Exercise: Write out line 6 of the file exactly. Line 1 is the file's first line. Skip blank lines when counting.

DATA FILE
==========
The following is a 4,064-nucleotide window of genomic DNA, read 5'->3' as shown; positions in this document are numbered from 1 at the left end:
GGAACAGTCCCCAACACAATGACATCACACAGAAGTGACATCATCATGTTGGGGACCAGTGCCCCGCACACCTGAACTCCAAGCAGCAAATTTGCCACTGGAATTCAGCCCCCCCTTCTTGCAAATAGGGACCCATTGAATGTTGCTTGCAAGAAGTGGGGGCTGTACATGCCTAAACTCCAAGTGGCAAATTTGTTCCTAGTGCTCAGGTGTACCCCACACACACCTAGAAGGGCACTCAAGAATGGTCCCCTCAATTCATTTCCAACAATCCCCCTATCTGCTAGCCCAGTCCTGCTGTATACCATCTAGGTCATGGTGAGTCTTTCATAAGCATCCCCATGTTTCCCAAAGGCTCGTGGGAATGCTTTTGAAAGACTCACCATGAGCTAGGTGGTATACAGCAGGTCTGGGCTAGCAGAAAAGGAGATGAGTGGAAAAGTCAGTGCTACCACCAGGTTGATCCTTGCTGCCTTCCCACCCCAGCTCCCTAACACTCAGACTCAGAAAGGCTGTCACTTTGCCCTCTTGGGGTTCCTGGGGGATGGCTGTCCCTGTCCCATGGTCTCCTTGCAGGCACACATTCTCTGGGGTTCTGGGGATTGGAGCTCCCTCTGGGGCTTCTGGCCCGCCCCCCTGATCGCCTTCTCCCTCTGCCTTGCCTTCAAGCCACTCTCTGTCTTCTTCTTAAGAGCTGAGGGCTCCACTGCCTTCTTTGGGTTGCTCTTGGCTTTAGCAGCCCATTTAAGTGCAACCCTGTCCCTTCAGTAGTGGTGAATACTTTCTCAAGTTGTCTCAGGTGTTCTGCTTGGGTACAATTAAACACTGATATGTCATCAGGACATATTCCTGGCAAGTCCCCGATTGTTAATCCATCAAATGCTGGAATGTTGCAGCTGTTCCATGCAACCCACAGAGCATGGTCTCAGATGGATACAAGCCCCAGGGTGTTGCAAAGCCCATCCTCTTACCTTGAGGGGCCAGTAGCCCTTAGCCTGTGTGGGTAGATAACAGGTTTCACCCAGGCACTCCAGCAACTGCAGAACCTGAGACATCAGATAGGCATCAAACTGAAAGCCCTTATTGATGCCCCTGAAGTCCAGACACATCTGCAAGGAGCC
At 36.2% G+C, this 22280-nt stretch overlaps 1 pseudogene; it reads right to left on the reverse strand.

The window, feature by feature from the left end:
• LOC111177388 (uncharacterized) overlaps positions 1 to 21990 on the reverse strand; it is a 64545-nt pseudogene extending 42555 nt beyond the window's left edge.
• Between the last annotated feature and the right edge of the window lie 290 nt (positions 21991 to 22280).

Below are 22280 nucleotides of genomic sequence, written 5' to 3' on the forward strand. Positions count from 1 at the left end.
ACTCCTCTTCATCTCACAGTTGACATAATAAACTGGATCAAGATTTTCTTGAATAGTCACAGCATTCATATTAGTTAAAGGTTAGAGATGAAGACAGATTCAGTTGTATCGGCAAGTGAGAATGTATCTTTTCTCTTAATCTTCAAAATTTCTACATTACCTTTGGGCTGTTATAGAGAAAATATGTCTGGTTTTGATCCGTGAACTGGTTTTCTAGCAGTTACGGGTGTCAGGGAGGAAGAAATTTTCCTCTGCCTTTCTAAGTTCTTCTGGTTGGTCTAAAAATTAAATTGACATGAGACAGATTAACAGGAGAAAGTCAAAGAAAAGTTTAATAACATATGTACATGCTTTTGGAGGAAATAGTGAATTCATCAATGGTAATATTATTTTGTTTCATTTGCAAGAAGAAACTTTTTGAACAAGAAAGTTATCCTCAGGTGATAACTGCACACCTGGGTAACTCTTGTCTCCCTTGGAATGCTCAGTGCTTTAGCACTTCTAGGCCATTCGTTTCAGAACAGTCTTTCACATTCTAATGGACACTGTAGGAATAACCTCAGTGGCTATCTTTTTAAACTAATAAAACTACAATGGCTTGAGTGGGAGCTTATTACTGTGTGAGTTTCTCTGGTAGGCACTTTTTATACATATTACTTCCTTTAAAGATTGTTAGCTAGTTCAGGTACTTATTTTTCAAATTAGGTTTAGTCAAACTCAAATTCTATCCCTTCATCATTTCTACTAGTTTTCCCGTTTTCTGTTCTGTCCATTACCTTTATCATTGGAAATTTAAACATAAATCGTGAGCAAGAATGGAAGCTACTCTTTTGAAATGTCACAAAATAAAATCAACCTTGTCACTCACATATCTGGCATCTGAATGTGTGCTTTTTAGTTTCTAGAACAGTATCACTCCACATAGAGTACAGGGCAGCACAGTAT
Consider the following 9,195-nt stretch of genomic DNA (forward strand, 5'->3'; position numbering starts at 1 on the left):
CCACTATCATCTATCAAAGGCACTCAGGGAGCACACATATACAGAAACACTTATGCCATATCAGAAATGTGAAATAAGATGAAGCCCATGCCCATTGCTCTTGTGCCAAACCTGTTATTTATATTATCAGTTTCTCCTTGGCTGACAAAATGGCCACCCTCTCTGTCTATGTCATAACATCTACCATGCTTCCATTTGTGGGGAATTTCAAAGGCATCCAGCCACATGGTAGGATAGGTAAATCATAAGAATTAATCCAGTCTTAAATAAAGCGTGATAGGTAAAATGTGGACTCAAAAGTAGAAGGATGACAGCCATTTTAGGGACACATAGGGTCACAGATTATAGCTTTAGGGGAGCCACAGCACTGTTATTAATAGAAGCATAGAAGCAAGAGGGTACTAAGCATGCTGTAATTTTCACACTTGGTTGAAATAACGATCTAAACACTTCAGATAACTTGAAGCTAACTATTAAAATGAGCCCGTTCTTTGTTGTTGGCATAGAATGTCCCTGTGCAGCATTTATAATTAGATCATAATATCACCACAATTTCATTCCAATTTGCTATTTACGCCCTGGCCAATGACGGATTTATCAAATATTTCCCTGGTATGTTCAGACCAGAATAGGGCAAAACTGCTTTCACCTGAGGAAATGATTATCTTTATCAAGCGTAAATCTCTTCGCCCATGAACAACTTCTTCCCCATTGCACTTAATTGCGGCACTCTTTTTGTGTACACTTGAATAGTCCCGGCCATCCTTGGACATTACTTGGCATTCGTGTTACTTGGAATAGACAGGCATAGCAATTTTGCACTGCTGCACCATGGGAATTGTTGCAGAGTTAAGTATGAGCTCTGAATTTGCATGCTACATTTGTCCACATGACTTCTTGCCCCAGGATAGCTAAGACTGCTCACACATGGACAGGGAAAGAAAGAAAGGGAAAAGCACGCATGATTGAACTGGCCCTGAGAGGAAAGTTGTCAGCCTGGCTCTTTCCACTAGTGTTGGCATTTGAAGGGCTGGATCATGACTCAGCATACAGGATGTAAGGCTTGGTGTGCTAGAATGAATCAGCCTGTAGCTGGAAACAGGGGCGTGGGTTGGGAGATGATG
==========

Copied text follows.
• Between the last annotated feature and the right edge of the window lie 290 nt (positions 21991 to 22280).